Sunday, April 20, 2008

End of a Week of Swimming

The characters you see in the picture make up some of the artificial scenery surrounding a huge temple that I pass on my way to the pool in the mornings as I ride along the side of the lake.
The pool is closed for maintenance Mondays, and that means I have the day off, so to speak, and a little more energy to channel my efforts into my translation work. Today I went down the pool as usual and got started in the water at 6:25 am. Fortunately, the pool wasn't crowded and I got some solid swimming (up to 2,500m) before I took a short break in the jacuzzi. Since 8:00 am was soon approaching (when the pool is cleared for about an hour), there were gradually fewer people and I got 500m done with hand paddles. Very relaxed. My paddles are red (I forget who they are supposed to be for, either masters or college swimmers. However, they are not much bigger than my hands, so when used carefully, they actually help me rather than giving me discomfort. After an easy 100m by myself, my friend (the same as before) challenged me to a 100m. I felt pretty beat by then, and he was two lanes away from me. I did not notice him going down the first stretch (and wondered if I was ahead), so slowed down, but then he was actually ahead. Anyway, I did not want to try to go hard, and he finished a few seconds ahead.

So, this week I recorded 18,500 meters in 6 days. A lot of it was fairly continuous and easy, but I did add some variety. When there are more people in the pool, it can be hard to take a long rest in between sets, for someone may seize the opportunity to jump in in front of you, then you have more issues to deal with. However, my problem this week is that I had a cold all week. It in fact was at its worst today. I rarely ever get colds. I think my immune system is a little weaker recently, perhaps because of some medicine I have had to take, plus the muggy weather. I felt comfortable while swimming, although I was a lot more comfortable trying to keep my breathing more controlled. I placed more emphasis on long, powerful strokes, as opposed to breathing hard.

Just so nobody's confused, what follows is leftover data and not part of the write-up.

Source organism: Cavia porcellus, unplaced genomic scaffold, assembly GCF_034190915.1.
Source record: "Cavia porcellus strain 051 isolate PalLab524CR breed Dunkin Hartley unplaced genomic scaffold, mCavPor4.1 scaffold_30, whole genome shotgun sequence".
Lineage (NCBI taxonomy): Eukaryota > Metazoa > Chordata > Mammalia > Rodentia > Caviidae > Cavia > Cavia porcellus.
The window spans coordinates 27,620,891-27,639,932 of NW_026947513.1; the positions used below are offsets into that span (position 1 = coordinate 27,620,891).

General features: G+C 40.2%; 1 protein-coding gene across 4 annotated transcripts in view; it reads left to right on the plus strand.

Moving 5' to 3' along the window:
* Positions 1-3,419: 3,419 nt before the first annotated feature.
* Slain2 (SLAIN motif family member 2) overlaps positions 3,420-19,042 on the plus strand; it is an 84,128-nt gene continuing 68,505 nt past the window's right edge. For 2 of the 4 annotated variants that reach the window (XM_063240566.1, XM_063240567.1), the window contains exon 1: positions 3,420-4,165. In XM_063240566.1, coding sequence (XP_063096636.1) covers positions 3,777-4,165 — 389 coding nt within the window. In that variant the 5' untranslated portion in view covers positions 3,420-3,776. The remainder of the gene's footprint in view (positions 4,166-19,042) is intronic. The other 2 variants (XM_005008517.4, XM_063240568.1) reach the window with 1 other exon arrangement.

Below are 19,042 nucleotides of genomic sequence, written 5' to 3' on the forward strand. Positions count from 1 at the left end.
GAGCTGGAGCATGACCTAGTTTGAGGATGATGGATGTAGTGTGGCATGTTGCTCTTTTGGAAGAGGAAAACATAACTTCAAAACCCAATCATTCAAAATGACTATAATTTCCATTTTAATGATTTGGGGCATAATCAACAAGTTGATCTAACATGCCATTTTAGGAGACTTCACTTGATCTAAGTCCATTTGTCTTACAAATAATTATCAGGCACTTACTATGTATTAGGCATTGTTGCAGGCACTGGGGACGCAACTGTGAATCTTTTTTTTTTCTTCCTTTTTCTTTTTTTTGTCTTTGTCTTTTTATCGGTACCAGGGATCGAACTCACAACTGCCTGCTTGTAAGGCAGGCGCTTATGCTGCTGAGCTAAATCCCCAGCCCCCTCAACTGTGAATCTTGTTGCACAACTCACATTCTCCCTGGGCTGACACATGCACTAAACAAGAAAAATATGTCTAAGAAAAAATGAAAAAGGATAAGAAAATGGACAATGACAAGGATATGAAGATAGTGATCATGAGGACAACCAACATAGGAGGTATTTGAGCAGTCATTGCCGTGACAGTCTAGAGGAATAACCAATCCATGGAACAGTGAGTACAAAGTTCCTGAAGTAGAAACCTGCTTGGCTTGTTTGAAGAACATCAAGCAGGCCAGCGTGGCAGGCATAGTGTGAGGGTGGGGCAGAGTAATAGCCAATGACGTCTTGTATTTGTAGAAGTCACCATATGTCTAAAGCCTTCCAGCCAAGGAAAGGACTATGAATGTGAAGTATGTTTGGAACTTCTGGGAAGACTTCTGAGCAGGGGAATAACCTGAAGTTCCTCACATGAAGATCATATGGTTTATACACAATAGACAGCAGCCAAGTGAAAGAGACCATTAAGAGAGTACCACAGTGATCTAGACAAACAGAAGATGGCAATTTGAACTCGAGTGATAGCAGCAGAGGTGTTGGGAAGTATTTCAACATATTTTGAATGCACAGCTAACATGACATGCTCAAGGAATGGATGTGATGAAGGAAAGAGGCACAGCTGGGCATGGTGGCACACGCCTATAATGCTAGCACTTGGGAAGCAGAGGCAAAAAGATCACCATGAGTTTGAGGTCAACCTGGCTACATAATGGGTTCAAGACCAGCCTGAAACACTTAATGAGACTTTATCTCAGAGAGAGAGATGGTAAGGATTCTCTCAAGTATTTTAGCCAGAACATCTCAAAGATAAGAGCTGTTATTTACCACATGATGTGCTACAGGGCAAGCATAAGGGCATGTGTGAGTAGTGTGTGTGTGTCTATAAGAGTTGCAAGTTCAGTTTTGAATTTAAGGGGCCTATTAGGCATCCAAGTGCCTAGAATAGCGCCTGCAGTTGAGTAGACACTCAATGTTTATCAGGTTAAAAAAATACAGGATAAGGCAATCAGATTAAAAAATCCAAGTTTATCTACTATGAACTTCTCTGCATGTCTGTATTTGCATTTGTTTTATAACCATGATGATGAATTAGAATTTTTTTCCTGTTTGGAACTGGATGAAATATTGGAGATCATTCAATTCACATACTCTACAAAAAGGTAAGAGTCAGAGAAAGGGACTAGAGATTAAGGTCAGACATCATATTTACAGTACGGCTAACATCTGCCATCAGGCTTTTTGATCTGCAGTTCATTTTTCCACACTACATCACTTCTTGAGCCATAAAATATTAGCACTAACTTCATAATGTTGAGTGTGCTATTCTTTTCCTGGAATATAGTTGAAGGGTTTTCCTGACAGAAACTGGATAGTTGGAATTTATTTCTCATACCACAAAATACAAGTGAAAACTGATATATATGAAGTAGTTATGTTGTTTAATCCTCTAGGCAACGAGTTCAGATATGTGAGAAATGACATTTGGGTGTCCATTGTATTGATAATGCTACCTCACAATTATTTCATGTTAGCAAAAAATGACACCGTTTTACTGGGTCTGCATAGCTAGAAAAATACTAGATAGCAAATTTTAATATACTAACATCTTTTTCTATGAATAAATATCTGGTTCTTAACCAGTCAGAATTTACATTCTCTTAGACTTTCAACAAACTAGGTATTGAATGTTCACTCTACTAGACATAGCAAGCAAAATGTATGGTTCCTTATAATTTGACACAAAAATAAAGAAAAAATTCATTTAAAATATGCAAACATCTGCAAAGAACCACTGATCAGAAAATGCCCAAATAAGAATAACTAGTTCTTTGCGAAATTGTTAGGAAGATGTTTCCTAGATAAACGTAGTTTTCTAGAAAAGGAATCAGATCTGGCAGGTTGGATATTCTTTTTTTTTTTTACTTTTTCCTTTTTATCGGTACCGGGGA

So, what about my setting some goals? I've read several blogs recently about how people (including some of you who may read this) have been doing sets on 2:05 sendoffs, etc. Well, first of all, for me it is difficult to go to the pool with a "fax" listing the workout down to the last detail. I may have to swim with others in my lane or around me in the open area. Then, of course, I can improvise a little. When I catch someone up, I can wait for an opportune time to pass, and then go flat out past them until I reach the opposite wall (that will make them feel good, won't it?), or I may have a do some kicking only to slow myself down. Secondly, with my cold, I have just had to rely on how I felt each time I went to swim. Enough said. So I will wait until I am a little better and set myself a few goals.

At the pool, I am slowly getting to know some people and actually talk to them. My wife and I after all only moved down to this city (her home town) about three months ago, so for me in particular it has felt a little strange. Some of the older people (i.e., those already retired) do not speak much Mandarin Chinese and since they don't expect me to speak the Taiwanese dialect will probably not talk to me for that reason (I can actually get by in Taiwanese, but need a lot of practice). Today one friend introduced me to the elderly gentleman swimming in the lane next to me. Since he may not have spoken Mandarin very well, my friend asked me if I could speak Japanese. So I greeted him in Japanese and it turned out he spoke it very well. He asked me a couple of questions, which I more or less understood, but I kind of froze on the spot and could only use one-word answers. Well, communicating and getting to know people is interesting, but also difficult. In Taiwan, once a foreigner, always a foreigner.

Today is/was Ironman China. When I told my wife about it, she asked why I didn't go to race it. Of course, it would help if I had a bike. However, I want to spend my limited time training, and not traveling to and from venues, unless it is somewhere I have a great interest in and also have friends I can race against, e.g., Hawai'i. I feel that the best races are the Peaman's, the Mango's and the Lavaman and Honu races on the Big Island. Then I can race against my age group and buddies, and sometimes beat them and sometimes not. If I can really get good at something, I will try to race against strangers, if I think I have a reasonable chance of beating them.

Well, I guess I'd better get a little more work done before I call it a day. When I feel a bit better, I will try to set a few swimming pool goals, and then go for it. At least I am grateful that my shoulders don't feel sore. I would also like to thank fellow bloggers for their example, inspiration and encouragement.

No comments: